Published: 23 January 2008 at 10:13
Eastern Region consortium of universities launches £615,000 project to inspire study at secondary and higher education levels.
Anglia Ruskin University is encouraging more secondary school and higher education students to study languages as part of the government’s £4.5m Routes into Languages programme. The launch of the initiative will feature students aged 11-13 from Impingham Village College singing a song in Chinese to demonstrate the diversity of language study available. They started learning Chinese only a few months ago, in October last year. Student volunteers who will take part in the programme as ‘language ambassadors’ will also be on hand at the event to talk about how they will encourage young people to think about the various study options.
Anglia Ruskin University’s Vice Chancellor Professor Michael Thorne and the Deputy Vice Chancellor of the University of Cambridge, Anne Lonsdale, will introduce the launch event. Dr Lid King, National Director for Languages from the Department for Children, Schools and Families (DCSF) will be one of the key guests at the event. Dr Tony Morgan and Sarah Schechter from the East of England Consortium will also be there to outline the programme details.
The Department of Languages and Intercultural Communication at Anglia Ruskin University successfully bid to be the lead institution in the new Eastern Region consortium for the new languages initiative.
Routes into Languages is a DCSF and Higher Education Funding Council for England (HEFCE) initiative to establish consortia of universities in each of the English regions, coordinated nationally, to increase and widen participation in language study in upper secondary and higher education.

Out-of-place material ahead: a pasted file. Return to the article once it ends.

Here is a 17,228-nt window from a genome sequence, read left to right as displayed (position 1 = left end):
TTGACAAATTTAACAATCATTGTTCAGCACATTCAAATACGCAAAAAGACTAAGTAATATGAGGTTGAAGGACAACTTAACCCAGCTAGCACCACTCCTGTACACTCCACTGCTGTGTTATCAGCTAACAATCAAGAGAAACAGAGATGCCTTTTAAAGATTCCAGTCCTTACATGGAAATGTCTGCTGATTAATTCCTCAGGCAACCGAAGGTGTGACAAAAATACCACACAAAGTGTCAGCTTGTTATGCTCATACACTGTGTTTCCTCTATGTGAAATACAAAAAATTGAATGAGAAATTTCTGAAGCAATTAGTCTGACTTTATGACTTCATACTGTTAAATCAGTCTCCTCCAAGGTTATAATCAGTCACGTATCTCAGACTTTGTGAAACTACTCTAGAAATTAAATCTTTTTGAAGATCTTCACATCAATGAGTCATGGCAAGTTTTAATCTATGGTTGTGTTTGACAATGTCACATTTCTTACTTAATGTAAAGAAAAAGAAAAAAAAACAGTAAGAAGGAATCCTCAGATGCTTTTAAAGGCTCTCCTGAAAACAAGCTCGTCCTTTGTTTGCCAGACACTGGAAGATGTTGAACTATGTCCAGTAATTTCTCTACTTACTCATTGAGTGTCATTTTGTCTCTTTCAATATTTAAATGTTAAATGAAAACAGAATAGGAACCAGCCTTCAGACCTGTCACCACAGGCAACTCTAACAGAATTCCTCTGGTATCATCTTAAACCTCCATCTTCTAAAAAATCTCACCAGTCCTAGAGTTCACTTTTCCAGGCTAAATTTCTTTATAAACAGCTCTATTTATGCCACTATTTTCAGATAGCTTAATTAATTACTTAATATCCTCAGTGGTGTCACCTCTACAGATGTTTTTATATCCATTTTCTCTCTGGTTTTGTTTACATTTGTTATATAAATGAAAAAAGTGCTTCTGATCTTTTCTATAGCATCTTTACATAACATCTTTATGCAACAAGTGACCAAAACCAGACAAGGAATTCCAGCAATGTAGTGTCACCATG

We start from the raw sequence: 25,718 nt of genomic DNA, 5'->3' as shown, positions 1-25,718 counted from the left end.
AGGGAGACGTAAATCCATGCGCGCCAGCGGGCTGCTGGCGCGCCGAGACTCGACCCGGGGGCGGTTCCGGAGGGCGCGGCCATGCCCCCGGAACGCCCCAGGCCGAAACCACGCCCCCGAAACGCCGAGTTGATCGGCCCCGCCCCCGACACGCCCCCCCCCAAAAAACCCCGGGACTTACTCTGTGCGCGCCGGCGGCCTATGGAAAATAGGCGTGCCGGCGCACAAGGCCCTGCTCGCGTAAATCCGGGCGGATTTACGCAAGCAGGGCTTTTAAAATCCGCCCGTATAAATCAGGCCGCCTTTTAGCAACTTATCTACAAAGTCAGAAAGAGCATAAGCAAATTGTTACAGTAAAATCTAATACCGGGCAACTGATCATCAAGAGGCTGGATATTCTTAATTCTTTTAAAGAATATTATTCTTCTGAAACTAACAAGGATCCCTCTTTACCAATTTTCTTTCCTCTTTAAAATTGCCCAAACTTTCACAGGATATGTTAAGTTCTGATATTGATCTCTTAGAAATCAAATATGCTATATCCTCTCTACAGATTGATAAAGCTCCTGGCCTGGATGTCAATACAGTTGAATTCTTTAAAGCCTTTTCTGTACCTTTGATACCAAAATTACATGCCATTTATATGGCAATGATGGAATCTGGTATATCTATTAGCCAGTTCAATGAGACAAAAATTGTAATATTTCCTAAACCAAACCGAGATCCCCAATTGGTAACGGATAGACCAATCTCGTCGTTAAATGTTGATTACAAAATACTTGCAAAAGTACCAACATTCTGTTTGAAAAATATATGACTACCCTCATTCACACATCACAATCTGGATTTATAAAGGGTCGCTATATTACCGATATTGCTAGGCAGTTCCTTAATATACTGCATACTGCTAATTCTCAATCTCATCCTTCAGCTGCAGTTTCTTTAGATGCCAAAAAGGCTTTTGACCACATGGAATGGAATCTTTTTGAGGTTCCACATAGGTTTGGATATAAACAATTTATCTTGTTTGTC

The Eastern Region partners Anglia Ruskin University with the University of Cambridge, The Open University and the University of Bedfordshire. It has already established links with secondary schools including Comberton Village College, Impington Village College, Chesterton College, St Ivo Village College and Long Road Sixth Form College, as well as other regional bodies such as Comenius, RLN/EEDA and ASSET Languages.
The Routes into Languages programme will run from January 2008 for three years. Central to the wide range of activities proposed for the programme is the Cambridge University online language programme, Junior CULP, uniquely commended by the Dearing Report for its ability to stimulate teenage interest in language learning.
A broad range of related activities will also include such initiatives as the development of Anglia Ruskin students of English as a Foreign Language and modern foreign languages as ‘language ambassadors’ to local schools and a ‘Language Gym’ enabling members of the community to come and learn a broad range of languages, and language courses where local business people and students will learn together.
Sarah Schechter, Director of Languages Enterprise and Regional Manager of Comenius East at Anglia Ruskin University, comments: